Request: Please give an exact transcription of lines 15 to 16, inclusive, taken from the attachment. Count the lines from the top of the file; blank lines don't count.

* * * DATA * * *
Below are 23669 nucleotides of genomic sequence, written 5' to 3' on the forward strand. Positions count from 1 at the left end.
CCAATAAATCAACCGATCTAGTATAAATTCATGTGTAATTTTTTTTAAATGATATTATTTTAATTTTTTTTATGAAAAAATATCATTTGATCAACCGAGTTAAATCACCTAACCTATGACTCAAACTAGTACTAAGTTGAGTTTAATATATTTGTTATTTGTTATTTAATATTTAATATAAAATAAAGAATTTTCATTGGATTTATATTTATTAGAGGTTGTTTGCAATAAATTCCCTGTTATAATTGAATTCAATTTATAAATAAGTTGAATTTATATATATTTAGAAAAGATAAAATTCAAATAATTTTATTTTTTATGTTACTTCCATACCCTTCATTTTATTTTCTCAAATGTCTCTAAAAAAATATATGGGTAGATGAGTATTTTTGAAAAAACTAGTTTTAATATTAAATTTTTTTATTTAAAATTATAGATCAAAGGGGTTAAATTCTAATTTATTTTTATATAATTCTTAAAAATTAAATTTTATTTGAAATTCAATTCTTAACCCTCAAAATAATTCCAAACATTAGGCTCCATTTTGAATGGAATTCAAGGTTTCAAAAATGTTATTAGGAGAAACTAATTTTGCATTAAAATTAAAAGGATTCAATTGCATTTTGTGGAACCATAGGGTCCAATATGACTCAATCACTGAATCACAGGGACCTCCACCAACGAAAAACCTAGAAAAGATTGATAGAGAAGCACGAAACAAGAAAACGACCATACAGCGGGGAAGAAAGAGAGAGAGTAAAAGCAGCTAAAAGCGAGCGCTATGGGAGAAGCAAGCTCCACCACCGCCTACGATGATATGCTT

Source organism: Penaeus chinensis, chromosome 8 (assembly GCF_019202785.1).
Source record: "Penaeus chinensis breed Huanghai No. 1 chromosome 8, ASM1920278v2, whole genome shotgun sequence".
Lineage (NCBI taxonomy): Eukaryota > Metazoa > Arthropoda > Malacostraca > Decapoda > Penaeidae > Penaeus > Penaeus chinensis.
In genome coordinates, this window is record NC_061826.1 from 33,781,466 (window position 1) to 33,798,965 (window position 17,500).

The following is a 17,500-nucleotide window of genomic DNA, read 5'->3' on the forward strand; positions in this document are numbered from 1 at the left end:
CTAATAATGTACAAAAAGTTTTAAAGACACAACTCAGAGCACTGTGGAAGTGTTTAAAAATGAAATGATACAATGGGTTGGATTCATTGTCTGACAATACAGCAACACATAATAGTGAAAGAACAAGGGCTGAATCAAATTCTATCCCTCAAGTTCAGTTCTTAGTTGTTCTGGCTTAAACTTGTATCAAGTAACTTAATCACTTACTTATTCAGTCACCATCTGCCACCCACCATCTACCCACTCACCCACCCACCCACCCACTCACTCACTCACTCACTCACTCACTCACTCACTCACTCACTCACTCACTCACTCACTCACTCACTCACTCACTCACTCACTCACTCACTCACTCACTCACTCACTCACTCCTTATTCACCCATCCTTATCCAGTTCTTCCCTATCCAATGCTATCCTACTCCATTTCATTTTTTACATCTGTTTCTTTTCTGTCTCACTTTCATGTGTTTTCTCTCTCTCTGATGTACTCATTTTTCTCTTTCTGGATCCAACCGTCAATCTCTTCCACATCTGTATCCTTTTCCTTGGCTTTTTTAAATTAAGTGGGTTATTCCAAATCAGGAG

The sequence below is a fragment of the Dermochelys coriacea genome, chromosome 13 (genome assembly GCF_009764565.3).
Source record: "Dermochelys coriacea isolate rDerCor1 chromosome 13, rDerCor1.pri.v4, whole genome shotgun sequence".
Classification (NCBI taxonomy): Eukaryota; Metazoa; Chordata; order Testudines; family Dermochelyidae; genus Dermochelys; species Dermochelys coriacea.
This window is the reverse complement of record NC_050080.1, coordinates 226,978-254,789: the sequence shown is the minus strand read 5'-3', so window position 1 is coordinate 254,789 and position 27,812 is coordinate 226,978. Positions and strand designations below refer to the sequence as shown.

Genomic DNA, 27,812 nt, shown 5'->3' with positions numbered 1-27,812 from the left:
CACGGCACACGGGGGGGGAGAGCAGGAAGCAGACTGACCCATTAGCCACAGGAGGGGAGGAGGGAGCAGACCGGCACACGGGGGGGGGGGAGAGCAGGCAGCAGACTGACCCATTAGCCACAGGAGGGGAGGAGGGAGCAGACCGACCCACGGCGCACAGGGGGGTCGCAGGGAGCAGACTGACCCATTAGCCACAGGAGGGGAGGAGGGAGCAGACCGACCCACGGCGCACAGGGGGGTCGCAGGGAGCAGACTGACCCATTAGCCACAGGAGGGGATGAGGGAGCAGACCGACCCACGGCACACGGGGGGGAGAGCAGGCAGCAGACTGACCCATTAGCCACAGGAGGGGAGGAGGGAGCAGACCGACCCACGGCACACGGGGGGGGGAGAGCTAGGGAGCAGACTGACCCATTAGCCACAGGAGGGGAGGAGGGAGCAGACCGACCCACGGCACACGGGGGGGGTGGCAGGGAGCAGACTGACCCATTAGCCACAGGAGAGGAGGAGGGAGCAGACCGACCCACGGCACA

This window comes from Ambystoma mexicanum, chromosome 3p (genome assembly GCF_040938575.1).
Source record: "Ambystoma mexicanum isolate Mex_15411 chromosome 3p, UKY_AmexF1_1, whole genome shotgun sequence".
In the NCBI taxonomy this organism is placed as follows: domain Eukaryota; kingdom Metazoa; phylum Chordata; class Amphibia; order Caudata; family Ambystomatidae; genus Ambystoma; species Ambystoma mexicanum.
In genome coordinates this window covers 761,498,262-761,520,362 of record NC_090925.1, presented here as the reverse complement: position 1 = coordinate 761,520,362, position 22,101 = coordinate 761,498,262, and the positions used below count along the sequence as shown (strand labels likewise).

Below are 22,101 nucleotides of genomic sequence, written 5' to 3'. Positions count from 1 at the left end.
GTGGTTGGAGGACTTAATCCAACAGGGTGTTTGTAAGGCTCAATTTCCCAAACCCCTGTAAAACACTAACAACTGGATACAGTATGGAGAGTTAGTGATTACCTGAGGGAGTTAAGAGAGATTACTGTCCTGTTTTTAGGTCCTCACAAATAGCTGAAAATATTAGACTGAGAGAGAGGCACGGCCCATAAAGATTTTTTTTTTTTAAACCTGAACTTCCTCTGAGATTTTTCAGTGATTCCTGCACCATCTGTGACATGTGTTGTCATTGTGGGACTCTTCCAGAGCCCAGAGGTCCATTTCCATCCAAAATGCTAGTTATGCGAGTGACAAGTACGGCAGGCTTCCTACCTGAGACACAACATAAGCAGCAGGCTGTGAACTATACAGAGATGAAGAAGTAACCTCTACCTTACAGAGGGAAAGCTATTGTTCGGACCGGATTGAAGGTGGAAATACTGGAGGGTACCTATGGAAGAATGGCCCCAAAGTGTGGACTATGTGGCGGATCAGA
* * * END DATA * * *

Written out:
This window comes from Ambystoma mexicanum, chromosome 3p (genome assembly GCF_040938575.1).
Source record: "Ambystoma mexicanum isolate Mex_15411 chromosome 3p, UKY_AmexF1_1, whole genome shotgun sequence".